Taras Shevchenko National University of Kyiv
The Truman Doctrine, proclaimed on March 12, 1947, was immediately interpreted
by the Soviets as a hostile act against the Soviet Union. The Tuman
Doctrine has completely altered the relations between Washington and Moscow.
There is a sufficient number of studies and historiographical investigations devoted
to this change, which constitutes a set of data that allows to analyze them
in the context of the presented article. The subject of the study is the evaluation
and the interpretation of the Harry Truman Doctrine of 1947 given by historians
of the USSR. The main goal of the article is to analyze their works and to determine
the evolution of the views upon the doctrine. The newly-adopted foreign
policy has become an effective tool for the US influence on the building of the
post-war system and international relations.
The basic comparative-historical method allowed us to analyze the evolution
of the opinions and the views of Soviet scientists regarding the new US post-war
foreign policy. The purpose of the article is to highlight biased thoughts peculiar
to the Soviet period. The authors presume thar the works of the Soviet thinkers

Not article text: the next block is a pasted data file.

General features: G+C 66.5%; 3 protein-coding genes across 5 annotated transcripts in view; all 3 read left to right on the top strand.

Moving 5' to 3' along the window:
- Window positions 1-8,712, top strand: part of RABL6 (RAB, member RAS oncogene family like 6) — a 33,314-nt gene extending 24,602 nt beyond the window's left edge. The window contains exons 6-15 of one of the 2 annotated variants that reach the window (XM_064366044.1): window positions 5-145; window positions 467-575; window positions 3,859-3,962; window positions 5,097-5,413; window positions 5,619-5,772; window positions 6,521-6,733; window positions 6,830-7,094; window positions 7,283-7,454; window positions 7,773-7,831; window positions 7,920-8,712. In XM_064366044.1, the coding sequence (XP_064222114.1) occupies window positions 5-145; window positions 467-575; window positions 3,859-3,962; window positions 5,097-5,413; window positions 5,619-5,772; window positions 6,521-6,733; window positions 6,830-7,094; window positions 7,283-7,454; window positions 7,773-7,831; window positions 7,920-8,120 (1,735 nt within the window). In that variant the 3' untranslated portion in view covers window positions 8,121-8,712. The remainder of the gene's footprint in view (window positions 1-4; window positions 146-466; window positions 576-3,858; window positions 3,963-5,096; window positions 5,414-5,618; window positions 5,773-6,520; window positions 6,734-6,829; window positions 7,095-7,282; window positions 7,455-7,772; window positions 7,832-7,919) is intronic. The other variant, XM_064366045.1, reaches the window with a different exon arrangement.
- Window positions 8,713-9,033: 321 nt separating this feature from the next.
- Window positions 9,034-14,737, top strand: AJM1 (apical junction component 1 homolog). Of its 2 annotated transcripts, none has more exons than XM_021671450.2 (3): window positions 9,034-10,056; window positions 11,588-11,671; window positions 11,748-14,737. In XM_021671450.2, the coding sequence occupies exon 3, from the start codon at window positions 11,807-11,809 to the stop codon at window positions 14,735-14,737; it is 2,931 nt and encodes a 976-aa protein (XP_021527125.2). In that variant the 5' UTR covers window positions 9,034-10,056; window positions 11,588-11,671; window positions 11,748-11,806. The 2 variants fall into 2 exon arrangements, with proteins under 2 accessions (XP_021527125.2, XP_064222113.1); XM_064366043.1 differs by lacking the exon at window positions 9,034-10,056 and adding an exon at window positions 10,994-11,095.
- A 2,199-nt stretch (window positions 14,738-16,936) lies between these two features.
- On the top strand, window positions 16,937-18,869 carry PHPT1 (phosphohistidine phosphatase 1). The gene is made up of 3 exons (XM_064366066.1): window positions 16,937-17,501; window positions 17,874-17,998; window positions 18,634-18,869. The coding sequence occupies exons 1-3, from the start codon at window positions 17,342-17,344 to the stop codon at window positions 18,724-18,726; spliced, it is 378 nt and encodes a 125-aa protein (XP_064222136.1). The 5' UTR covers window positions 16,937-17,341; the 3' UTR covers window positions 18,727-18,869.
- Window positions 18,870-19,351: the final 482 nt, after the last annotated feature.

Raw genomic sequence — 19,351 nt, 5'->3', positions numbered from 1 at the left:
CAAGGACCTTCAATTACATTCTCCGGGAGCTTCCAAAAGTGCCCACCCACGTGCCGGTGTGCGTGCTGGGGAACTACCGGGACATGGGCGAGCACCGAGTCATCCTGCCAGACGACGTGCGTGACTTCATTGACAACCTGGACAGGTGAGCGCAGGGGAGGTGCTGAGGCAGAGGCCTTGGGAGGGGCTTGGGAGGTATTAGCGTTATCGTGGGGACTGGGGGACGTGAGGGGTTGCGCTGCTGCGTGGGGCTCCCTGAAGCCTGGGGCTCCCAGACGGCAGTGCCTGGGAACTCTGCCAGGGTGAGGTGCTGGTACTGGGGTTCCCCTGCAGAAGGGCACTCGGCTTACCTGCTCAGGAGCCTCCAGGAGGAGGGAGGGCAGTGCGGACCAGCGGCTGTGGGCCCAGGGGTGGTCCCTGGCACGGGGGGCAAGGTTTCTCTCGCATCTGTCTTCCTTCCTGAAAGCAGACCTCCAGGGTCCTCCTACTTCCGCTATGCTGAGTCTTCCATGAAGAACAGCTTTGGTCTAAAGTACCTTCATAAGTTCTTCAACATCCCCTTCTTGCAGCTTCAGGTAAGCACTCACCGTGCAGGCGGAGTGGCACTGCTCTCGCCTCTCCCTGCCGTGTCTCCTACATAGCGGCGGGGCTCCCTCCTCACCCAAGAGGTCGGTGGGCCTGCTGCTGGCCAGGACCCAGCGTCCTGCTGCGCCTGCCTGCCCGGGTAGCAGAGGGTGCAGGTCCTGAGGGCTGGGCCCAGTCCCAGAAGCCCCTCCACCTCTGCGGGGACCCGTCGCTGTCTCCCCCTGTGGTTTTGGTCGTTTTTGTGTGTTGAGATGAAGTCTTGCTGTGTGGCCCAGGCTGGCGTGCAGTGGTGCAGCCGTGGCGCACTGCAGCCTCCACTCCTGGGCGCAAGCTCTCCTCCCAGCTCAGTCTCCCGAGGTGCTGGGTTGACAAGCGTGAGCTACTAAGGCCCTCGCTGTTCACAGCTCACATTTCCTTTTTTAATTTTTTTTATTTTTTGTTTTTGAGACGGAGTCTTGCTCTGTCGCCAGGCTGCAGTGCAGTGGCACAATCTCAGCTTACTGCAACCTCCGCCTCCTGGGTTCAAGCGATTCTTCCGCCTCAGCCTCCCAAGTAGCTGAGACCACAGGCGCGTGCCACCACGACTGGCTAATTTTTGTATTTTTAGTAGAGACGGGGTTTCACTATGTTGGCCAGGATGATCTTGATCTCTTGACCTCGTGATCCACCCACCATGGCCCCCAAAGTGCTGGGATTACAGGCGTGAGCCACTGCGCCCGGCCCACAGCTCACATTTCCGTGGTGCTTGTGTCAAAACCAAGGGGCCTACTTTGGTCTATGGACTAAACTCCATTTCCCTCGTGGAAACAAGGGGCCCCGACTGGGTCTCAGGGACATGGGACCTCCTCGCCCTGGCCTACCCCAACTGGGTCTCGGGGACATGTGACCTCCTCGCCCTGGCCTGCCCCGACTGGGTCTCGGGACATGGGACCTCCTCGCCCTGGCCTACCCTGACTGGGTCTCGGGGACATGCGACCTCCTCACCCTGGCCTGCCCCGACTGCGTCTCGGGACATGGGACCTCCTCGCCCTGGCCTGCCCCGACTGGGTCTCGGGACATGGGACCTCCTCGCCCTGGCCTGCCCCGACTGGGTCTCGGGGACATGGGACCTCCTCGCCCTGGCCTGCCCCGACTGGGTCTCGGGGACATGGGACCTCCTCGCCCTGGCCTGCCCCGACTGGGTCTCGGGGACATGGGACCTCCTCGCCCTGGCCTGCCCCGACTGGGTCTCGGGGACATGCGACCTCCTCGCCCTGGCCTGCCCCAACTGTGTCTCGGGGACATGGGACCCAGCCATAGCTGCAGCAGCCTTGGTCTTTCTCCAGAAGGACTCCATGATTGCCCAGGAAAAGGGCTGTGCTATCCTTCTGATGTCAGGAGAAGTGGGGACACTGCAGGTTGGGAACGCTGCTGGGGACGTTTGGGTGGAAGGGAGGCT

on the history of the US foreign policy rest upon ideological foundations, which
make them predisposed against the US international post-war strategy.
The Soviet studies which were published during the Cold War characterized
the US policy in Greece and Turkey as “selfish”, “imperialist”, “anti-Soviet”.
This historiographic analysis suggests that Soviet science paid little attention
to the prerequisites and the reasons for the proclamation of the doctrine. Hence,
Soviet historical science mostly highlighted the ideological aspects of the complex
problems which involved also military, political, and economic aspects. The
main purpose of those publications was to condemn and harshly criticize the new
US foreign policy.
The author concludes that the position of the USSR regarding the new US
foreign strategy has also undergone a significant evolution of views: from condemnation,
deep mistrust, and annoyance to the rise of curiosity, rigorous evaluations,
and objective criticism.
Keywords: foreign policy, Cold War, the Truman Doctrine, USA, Greece,